2014Global Automotive Consumer StudyThe changing nature of mobilityExploring consumer preferences in keymarkets around the world
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IntroductionForces are changing the mobility landscape, affording consumers more choices than ever before inmeeting their transportation needs. For automotive companies, these shifting consumer demandsresult in a number of complex questions that may ultimately impact their products and how theyengage with their customers.To explore consumers' mobility choices and transportation decisions, Deloitte Touche TohmatsuLimited (DTTL) fielded a survey in 19 countries. In total, more than 23,000 individuals representinga broad range of cross generational Baby Boomers, Generation X (Gen X), and Generation Y(Gen Y) automotive consumers responded to the survey. This broad and diverse consumerdemographic allowed for in-depth analysis through multiple lenses, including generational, socioeconomic, gender, and many others.The objectives of the study centered on understanding the factors influencing consumers' mobilitydecisions as new transportation models (e.g., car-sharing, etc.) emerge. The study also analyzed thedifferent tradeoffs consumers are willing to accept to own a vehicle, and examined how preferencesfor powertrains, technology (inside and outside of the vehicle), and lifestyle needs impact consumers'choice in the purchase or lease decision. The study also sought to assess the customer experience andthe factors influencing the final vehicle purchase decision.The following pages highlight the key findings for six of the 19 countries covered in the study,providing perspectives on the consumer mobility trends in both developed and emerging markets,including the United States, Germany, Japan, China, India, and Brazil. These findings form thefoundation for an informed dialogue between automakers, dealers, and non-automotive companiesworking within the industry about the factors that will increasingly impact how consumers around theworld choose to get from one place to another.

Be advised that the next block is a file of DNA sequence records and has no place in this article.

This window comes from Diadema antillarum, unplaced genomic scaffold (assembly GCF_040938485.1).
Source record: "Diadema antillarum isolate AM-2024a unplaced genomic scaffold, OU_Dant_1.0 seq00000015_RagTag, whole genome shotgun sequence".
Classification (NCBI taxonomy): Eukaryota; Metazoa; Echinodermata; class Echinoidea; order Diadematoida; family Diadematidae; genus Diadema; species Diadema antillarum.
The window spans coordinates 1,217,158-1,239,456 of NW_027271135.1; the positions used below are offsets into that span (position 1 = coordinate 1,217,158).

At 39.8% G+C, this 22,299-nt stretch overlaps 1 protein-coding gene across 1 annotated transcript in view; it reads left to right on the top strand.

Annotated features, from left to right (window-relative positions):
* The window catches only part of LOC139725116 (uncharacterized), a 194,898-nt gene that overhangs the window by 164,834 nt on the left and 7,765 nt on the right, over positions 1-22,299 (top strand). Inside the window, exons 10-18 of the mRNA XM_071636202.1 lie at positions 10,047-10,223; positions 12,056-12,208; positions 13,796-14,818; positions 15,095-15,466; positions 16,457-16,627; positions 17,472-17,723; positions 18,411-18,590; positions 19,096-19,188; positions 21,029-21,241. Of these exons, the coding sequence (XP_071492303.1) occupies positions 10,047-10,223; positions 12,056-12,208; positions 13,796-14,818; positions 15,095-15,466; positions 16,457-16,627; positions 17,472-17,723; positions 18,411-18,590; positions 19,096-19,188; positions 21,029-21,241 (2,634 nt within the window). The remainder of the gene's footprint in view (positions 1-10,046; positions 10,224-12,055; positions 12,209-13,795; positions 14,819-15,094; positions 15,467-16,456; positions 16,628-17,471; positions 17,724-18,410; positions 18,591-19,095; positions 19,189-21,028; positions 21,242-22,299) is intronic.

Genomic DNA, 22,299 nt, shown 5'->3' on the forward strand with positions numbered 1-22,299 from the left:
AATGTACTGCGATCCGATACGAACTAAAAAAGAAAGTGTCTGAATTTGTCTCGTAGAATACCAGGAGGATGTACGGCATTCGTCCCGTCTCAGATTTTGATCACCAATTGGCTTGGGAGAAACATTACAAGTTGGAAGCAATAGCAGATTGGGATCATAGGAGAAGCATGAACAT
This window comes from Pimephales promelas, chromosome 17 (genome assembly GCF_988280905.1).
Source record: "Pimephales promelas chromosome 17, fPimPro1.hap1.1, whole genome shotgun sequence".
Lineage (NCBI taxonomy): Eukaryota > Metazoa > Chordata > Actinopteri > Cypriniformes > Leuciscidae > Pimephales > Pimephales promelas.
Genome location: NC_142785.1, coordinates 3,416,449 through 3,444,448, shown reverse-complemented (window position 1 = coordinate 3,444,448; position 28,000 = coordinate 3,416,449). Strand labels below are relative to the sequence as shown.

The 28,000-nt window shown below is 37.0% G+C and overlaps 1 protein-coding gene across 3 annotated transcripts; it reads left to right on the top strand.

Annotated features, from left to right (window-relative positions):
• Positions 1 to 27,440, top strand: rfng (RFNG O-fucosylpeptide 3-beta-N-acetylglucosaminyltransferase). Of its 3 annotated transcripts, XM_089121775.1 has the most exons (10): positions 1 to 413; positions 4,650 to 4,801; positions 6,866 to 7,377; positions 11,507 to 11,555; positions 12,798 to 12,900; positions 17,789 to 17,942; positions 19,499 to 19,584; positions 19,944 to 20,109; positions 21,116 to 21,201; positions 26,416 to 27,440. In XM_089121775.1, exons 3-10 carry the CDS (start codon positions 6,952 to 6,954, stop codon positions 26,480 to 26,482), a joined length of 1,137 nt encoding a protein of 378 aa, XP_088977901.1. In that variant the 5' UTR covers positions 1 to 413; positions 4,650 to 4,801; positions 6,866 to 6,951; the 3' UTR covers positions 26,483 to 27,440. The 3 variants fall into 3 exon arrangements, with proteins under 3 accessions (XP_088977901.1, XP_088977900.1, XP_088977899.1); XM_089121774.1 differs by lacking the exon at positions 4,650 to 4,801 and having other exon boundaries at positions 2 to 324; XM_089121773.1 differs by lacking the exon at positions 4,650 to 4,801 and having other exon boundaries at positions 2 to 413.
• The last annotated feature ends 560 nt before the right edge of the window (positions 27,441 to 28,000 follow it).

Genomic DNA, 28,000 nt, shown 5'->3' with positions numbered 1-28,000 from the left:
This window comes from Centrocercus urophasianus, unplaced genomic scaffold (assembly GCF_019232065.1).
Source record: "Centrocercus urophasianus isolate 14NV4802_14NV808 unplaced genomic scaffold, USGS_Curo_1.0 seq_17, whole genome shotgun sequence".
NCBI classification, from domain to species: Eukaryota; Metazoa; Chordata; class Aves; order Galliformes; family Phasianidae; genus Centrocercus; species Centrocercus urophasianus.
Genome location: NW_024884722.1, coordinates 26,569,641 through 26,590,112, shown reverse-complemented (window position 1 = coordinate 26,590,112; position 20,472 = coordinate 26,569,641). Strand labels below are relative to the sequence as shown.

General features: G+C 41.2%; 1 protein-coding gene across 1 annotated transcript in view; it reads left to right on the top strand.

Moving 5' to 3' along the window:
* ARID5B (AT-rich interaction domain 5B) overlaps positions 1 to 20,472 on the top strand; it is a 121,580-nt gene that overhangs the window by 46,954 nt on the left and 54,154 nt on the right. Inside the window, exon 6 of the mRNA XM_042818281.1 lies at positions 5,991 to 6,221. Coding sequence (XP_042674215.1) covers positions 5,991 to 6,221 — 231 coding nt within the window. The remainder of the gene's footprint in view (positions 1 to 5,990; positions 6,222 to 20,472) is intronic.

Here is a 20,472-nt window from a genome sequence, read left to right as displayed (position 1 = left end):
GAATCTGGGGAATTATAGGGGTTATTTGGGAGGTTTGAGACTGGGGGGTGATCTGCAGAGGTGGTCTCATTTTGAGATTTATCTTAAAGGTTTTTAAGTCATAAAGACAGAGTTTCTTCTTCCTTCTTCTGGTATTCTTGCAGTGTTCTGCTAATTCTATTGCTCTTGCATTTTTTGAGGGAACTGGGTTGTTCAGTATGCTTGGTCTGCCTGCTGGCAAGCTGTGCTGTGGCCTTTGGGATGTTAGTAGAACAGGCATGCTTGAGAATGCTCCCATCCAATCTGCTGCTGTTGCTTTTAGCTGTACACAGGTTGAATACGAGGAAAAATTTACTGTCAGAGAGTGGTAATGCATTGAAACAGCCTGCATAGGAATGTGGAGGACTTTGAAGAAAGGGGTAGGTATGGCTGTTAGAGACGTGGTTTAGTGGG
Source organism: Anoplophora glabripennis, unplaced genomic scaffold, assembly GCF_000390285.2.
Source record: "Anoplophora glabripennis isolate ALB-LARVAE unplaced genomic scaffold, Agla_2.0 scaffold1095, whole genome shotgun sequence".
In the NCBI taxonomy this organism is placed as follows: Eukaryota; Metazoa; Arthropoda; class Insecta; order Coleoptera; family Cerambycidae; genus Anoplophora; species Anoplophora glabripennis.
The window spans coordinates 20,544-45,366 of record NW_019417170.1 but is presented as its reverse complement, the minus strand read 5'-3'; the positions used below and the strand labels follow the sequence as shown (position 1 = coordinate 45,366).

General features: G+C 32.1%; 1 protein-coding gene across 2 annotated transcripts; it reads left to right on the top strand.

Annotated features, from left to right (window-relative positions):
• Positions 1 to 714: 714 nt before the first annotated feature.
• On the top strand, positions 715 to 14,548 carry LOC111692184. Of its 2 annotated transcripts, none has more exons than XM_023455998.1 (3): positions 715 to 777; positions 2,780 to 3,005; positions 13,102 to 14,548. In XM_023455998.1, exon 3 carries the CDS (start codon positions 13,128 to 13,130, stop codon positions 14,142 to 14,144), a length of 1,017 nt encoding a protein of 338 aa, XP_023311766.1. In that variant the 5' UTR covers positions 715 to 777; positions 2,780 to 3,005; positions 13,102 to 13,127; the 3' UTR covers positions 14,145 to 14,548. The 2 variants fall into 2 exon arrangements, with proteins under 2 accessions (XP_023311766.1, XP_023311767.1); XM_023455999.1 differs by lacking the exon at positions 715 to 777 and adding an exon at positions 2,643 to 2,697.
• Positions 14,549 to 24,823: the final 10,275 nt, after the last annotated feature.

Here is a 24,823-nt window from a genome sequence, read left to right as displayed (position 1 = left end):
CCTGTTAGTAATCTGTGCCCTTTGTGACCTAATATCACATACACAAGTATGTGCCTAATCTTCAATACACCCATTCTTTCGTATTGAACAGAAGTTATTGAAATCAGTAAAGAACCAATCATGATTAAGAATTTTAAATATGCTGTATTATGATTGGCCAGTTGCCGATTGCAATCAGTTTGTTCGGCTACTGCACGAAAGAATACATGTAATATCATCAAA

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ContentsAbout the Global Automotive Consumer Study1Global key findings about Gen Y consumers3Why conduct a global automotive study?4Gen Y market potential6Decision criteria7Driver profiles8Vehicle loyalty9Lifestyle10Alternative powertrains12Vehicle technology16Autonomous vehicles18The customer experience192014 Global Automotive Consumer Study5
About the Global Automotive Consumer StudyThe 2014 Global Automotive Consumer Study focuses on "the changing nature of mobility"and how mobility affects various aspects of the automobile buying and ownership experience.Within the mobility theme, the study examines how alternative powertrains, connected vehicletechnology and automation, and the sales channel experience influences the transportationchoices of automotive consumers.Connectedvehicle technologyand automationAlternativepowertrainsKey study themes2014Global AutomotiveConsumer StudyMobility and theevolution oftransportation12014 Global Automotive Consumer StudyConsumer salesand serviceexperience
The 2014 Global Automotive Consumer Studyis based on a survey of over 23,000 consumers in 19countries.Three developed and three emerging markets were selected to further analyze and highlightconsumer trends and insights. Key findings and insights on the following pages are based onresponses from consumers in six focus countries:United StatesGermanyJapanChinaIndiaBrazilParticipating countriesUnited KingdomCanadaNetherlands Germany Czech inaUnited StatesIndiaBrazilArgentinaSouth AfricaFocus countryAustraliaOther survey countries2014 Global Automotive Consumer Study2